The New Voice of Presence
Deep in the DNA of every living being grows an irrepressible desire to control and modify the world that surrounds it. Every fall, whales migrate from the coast of Maine south to warmer waters, while chickens huddle on cold winter nights in the corner of the coop. Tonight, a teenager in Denver is dying her hair, while a parent screams and a friend smiles. Perhaps there is nothing more embedded in our subconcious mind than this need to control our physical world. All animals feel stress when their environment becomes out of their control, and these needs come in all sizes. Do we purchase the candy bar, or do we purchase the right to control our emotional health for the following five minutes? I know someone who keeps her candy bars in the freezer, as an insurance policy against feeling too bad. Simply put, the more we can control, the happier we think we’re going to be. Just like the mythical “Please, just do what I wanted you to do” application, no piece of technology will be able to read our minds around our anxieties, and it’s up to us to manage this. The matter is as personal as it gets.
If you look carefully at the evolution of the phone experience, you can see a steady stream of innovation around this very subject. As evidence, I give you the receptionist, who’s major function is to control inbound phone conversations. Caller ID, find-me services and profiles on cell phones all testify to our attempts at avoiding phone calls, and as we all know, we still fail in our attempts. The problem is not restricted to inbound calls, as we have as many problems trying to reach our intended audience as they do trying to reach us, providing a unique stress of its own. The essential problem is familiar to any child in a sea of adults: the telephone tells us when it wants to talk, but we have no opportunity to say when we want to talk. In traditional telephony, there is no real opportunity to express our needs and desires; our control is limited.
Next generation communications, provided today in the form of instant messaging services like Yahoo! or AOL, solve this fundamental problem with Presence. Presence provides a subscriber with the ability to talk back to the network, to describe wants and desires. This may not be apparent from the outset, as our current experience with presence is setting a status on a buddy list. But, in practice, it’s how we express our communications desires to the people to our buddies. This is derived from your status - “On the phone” means don’t call me and “Away” means that I’m hiding. Next generation communications means we are no longer babies, and we can talk back, but with a limited vocabulary.
New Presence is more mature, and stops playing these adolescent games. Instead of playing diplomat, New Presence allows the direct expression of these needs - “I want to speak with you, but not now... I would like to speak tomorrow at 5pm.” and “I’m in a place where I can’t talk, but text messages are OK.” What a new power this is for us, since it is the first time in human history that we have a socially acceptable, ubiquitous and easy to use method to throttle our interpersonal communications. New Presence does this in a complex and sophisticated way. Unlike first generation presence systems, which only work on crude measures such as how long it’s been since you’ve moved your mouse, New Presence uses items like your schedule, your contact list, your past behavior and even your physical location to communicate your presence to the network. Once you know your GPS location, it is a simple matter to correlate it with a web service to shut the ringer off whenever you are within 100 feet of a church, a library or a movie theatre. This sort of rich control of communications is what New Presence is about, and provides the sort of environmental control which subscribers value and crave.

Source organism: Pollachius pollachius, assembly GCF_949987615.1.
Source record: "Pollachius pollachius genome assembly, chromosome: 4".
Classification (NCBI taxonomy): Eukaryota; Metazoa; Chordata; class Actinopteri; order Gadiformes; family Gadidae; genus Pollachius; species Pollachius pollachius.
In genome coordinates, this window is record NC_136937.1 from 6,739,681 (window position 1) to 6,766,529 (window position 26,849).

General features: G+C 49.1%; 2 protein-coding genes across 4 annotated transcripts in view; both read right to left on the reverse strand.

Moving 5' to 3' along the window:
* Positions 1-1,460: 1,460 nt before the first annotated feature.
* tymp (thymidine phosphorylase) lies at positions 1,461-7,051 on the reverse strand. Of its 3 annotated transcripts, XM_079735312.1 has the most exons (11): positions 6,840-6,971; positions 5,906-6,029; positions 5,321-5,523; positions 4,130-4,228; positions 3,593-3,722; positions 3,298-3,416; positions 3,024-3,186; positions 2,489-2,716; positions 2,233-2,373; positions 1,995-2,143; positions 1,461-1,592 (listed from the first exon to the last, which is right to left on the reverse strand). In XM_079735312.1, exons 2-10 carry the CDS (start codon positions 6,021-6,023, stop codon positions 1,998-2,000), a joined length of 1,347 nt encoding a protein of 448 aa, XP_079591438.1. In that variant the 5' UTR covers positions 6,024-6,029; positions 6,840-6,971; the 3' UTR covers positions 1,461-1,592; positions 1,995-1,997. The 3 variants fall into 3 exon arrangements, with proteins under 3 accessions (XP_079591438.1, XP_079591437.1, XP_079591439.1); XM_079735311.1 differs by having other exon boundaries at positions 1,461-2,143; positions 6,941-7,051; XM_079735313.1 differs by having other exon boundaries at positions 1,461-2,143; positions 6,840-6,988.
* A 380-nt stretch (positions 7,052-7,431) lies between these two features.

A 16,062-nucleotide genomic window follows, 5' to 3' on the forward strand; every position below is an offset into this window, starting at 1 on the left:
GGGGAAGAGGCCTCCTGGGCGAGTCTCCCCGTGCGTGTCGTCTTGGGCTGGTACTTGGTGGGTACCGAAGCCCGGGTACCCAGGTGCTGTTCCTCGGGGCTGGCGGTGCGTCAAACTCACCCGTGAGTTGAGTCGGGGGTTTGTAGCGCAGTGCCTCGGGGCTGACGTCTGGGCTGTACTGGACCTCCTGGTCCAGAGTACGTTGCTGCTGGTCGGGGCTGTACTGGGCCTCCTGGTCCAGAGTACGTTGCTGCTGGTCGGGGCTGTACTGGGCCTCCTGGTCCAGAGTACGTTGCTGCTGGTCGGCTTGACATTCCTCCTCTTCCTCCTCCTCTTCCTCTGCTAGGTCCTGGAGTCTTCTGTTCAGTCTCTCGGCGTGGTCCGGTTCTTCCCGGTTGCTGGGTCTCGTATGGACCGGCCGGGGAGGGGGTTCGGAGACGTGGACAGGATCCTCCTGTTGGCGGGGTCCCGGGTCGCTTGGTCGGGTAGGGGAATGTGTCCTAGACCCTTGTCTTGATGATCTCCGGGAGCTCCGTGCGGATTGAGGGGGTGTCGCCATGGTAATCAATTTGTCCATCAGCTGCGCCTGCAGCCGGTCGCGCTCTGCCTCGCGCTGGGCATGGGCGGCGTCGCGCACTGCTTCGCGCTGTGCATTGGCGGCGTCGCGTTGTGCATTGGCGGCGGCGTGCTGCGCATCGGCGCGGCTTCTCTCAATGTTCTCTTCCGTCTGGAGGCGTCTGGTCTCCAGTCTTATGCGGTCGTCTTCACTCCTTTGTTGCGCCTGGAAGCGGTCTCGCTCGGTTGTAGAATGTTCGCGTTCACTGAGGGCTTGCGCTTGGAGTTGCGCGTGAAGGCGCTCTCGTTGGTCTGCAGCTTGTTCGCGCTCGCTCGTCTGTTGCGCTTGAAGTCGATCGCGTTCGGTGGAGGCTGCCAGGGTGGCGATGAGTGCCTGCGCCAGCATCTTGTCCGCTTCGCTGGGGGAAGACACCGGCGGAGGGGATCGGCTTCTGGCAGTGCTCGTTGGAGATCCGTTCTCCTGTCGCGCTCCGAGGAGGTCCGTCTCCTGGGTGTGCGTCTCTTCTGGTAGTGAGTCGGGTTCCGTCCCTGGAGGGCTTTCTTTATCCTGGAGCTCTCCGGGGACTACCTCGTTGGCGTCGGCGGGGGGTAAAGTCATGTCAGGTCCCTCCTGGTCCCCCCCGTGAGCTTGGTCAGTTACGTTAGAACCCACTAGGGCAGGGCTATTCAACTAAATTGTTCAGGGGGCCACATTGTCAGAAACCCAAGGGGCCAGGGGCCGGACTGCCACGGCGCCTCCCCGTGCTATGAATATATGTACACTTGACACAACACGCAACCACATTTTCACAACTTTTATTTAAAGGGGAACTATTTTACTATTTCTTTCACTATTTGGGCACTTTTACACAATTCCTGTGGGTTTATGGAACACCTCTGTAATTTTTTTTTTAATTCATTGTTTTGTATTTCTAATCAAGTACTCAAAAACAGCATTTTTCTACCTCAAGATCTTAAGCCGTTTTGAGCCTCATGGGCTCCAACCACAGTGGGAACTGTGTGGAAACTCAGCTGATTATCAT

This drive towards personalization, aided by democratizing technologies such as New Presence, will make subscribers claim their voice, taking this power closer and closer to themselves. Although there will still be network based services and applications, the ones that will be successful will be network based only for reasons of efficiency and economics. They will still have to provide ample control for users. Gone will be the days of Orwellian carriers owning and controlling a user’s communication experience. Instead, carriers and other service providers will be forced into openness and flexibility, in order to support the sorts of control that customers demand.
The challenge to the carriers is a boon to handset vendors. Since presence is so powerful, and so personal, it will likely live in a piece of network equipment nearest the user; either the desktop or the mobile handset. Until we can truly mobilize our desktop, perhaps by way of some implant behind the ear, it appears as though our mobile handset will be the platform that we use to control our presence, and therefore our communications. Other factors support this movement, as evidenced by the healthy ring tone market, and the fact that handset sales are more driven by style then by functionality. The handset vendor that maximizes New Presence, and makes it an integral part of the experience, will provide the sort of control that reduces stress, and firmly establishes customer loyalty deep in the subconscious.
The new voice in the network is an old one. The new voice in the network is yours, now fully able to speak not only to your friends, but to speak to the phone itself.